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Flagg, Ernest (06 February 1857–10 April 1947), architect and urban reformer, was born in Brooklyn, New York, the son of Jared Bradley Flagg, a clergyman and artist, and Louisa Hart. After his mother’s death in 1872, Flagg abandoned his formal education and found employment in a series of marginal businesses in New York City. Later he worked as a developer in partnership with his father and brother, an experience that stimulated his interest in architecture and urban reform. Flagg’s cousin ...

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Levitt, Abraham (01 July 1880–20 August 1962), lawyer and housing contractor, was born in Brooklyn, New York, the son of Rabbi Louis Levitt and Nellie (maiden name unknown), immigrants from Russia. Little is known about his parents. Levitt grew up in the Williamsburg section of Brooklyn. Because his family was very poor, he was forced to drop out of school at the age of ten to become a newsboy on Park Row. Later he worked as a dishwasher and held other menial positions, such as dock worker and waiter. Nevertheless, he educated himself by avidly reading books, newspapers, and magazines. He later said that by the time he was sixteen years old, he read some part of some book every day; his favorite subjects were history, economics, and philosophy. He also frequently attended lectures at Cooper Union and joined and regularly attended the meetings of various literary and scientific societies. When he was twenty years old, he took and passed a New York’s regents examination to gain entrance to the New York University Law School. Specializing in real estate law, he wrote an outstanding student manual on his specialty when he was a sophomore, the profits from which helped him finish his LL.B. Admitted to the New York bar in 1903, he established a private practice that soon flourished. Three years later he married Pauline A. Biederman; the couple had two sons, ...

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Stokes, Isaac Newton Phelps (11 April 1867–18 December 1944), architect and historian, was born in New York City, the son of Anson Phelps Stokes, a banker, and Helen Louisa Phelps. His education was interrupted by episodes of ill health, but he entered Harvard University in 1887 and graduated in 1891. Stokes worked briefly in banking before he began to study at the School of Architecture of Columbia University from 1893 to 1894. He left without taking a degree and went to Paris to study housing design at the École des Beaux Arts. Improved tenement housing was to be a lifelong interest of his. In 1895 he married Edith Minturn. They had an adopted daughter....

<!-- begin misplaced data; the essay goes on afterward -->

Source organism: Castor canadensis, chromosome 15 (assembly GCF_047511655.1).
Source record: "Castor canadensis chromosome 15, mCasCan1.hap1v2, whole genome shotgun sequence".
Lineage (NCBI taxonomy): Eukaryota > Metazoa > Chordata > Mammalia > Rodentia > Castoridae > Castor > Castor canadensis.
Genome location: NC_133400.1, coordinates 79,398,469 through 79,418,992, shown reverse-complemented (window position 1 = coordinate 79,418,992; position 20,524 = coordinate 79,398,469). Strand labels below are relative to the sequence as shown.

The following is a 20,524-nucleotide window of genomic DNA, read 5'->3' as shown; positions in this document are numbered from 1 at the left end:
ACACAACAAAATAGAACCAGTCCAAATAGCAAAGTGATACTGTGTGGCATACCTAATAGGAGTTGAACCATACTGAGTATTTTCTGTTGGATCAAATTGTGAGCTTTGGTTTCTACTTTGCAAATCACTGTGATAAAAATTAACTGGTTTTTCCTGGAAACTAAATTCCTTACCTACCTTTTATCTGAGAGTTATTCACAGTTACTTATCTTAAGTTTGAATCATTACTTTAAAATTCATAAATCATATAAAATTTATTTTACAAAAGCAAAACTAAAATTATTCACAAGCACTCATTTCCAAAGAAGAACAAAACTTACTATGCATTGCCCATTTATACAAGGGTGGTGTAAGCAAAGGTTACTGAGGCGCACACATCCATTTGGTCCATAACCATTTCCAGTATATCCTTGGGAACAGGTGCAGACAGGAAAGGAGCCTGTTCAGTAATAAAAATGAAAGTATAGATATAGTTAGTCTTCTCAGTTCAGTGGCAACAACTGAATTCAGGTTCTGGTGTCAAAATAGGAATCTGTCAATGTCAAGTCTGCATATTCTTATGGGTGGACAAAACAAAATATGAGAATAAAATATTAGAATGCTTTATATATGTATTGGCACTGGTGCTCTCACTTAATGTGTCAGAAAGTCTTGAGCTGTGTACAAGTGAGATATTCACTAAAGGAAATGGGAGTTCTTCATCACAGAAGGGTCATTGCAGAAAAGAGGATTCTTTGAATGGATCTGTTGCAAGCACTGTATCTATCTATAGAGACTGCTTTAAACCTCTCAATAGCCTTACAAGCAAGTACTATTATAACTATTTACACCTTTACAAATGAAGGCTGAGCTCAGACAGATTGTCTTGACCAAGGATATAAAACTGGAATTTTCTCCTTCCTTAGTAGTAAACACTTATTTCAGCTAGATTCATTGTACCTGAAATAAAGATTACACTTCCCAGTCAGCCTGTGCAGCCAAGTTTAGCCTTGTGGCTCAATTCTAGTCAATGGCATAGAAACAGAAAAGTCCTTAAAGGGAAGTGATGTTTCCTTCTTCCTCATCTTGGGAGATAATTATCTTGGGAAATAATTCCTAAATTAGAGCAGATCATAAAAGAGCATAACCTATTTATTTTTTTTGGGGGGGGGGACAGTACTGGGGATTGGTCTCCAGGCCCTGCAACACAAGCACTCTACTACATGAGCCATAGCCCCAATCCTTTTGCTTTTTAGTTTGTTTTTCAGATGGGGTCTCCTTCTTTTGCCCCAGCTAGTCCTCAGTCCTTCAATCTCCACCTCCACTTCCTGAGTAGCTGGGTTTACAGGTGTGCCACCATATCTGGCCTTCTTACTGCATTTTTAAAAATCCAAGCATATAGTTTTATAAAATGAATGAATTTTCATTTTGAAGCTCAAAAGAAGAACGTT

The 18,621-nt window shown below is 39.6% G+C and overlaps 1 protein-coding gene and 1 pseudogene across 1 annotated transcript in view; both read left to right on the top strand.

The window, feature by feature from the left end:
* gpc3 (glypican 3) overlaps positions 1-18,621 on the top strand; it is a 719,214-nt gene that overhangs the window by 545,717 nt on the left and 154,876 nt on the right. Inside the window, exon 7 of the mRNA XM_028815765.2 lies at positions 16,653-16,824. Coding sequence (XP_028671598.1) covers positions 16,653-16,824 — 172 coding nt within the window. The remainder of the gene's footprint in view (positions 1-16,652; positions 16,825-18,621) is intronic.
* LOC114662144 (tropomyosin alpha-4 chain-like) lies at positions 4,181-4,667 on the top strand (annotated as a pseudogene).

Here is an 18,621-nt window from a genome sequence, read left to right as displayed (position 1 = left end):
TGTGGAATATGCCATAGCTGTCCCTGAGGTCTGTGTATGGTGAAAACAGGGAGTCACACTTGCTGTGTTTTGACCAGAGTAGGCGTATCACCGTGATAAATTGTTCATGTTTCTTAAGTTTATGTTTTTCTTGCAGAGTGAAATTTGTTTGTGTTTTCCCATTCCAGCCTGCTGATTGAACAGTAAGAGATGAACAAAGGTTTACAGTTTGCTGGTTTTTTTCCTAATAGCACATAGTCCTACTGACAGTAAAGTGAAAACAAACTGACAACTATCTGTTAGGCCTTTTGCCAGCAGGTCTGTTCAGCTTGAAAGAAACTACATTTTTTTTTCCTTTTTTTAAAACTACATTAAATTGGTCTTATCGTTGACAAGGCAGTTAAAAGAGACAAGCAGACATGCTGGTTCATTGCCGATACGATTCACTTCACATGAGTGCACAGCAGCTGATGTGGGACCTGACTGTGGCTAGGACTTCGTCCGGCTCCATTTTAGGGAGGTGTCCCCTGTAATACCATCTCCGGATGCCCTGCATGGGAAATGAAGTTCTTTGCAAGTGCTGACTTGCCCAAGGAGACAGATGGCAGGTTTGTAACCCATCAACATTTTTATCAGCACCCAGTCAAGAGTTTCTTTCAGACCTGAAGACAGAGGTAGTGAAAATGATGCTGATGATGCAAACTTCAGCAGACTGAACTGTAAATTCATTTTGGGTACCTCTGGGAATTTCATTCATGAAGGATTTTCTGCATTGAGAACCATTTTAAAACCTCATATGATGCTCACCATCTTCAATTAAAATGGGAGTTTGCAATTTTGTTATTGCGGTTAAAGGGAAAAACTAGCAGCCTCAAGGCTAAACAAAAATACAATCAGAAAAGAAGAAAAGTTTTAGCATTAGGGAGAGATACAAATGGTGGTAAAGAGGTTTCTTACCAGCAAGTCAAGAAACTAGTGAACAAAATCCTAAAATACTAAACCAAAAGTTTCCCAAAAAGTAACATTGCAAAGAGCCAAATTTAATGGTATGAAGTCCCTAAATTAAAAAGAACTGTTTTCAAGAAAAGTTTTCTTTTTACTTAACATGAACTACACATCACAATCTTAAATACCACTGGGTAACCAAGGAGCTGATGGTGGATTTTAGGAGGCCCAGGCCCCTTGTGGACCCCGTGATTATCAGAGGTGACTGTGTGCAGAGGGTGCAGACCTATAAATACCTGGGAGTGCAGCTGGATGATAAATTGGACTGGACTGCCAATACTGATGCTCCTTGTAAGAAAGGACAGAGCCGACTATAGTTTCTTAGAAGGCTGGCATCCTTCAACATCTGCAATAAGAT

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Veiller, Lawrence Turnure (07 January 1872–30 August 1959), housing reformer, was born in Elizabeth, New Jersey, the son of Philip Bayard Veiller (pronounced Vay-ay), a broker and factory owner, and Elizabeth du Puy. Because of his father’s widespread business interests, Veiller attended school in New York City, Chicago, and Newton, Massachusetts. After graduating from the City College of New York in 1890, he joined the local Charity Organization Society (COS). Working as a volunteer for COS and the University Settlement in the city’s tenement districts during the depression of 1893, Veiller became convinced that “the improvement of the homes of the people was the starting point of everything.” From 1895 to 1897, as plans examiner at the city Buildings Department, he learned about housing construction and finance. He married Amy Hall in 1897; they had no children....

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Robert C. Weaver Courtesy of the Library of Congress (LC-USE6-D-010813).

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Weaver, Robert C. (29 December 1907–17 July 1997), economist, political administrator, and educator, was born Robert Clifton Weaver in Washington, D.C., the son of Mortimer Grover Weaver, a postal clerk, and Florence Freeman Weaver. Weaver grew up in a middle-class and educated family, one of seven African-American families in a Washington suburb. His father worked for the post office. (One grandfather, ...

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White, Alfred Tredway (28 May 1846–29 January 1921), housing reformer and philanthropist, was born in Brooklyn, New York, the son of Alexander Moss White, a wealthy importer, and Elizabeth Hart Tredway. After earning an engineering degree from Rensselaer Polytechnic Institute in Troy, New York, in 1865, White returned to Brooklyn, worked in his family’s Manhattan importing firm, and, beginning in 1867, taught in the settlement school started two years earlier by young people in the First Unitarian Church of Brooklyn. In 1869 he was asked by his pastor, Alfred P. Putnam, to superintend his church’s settlement work. White’s commitment to the welfare of immigrant children led him almost immediately to confront the appalling living conditions of the urban poor and to inaugurate the housing reform movement....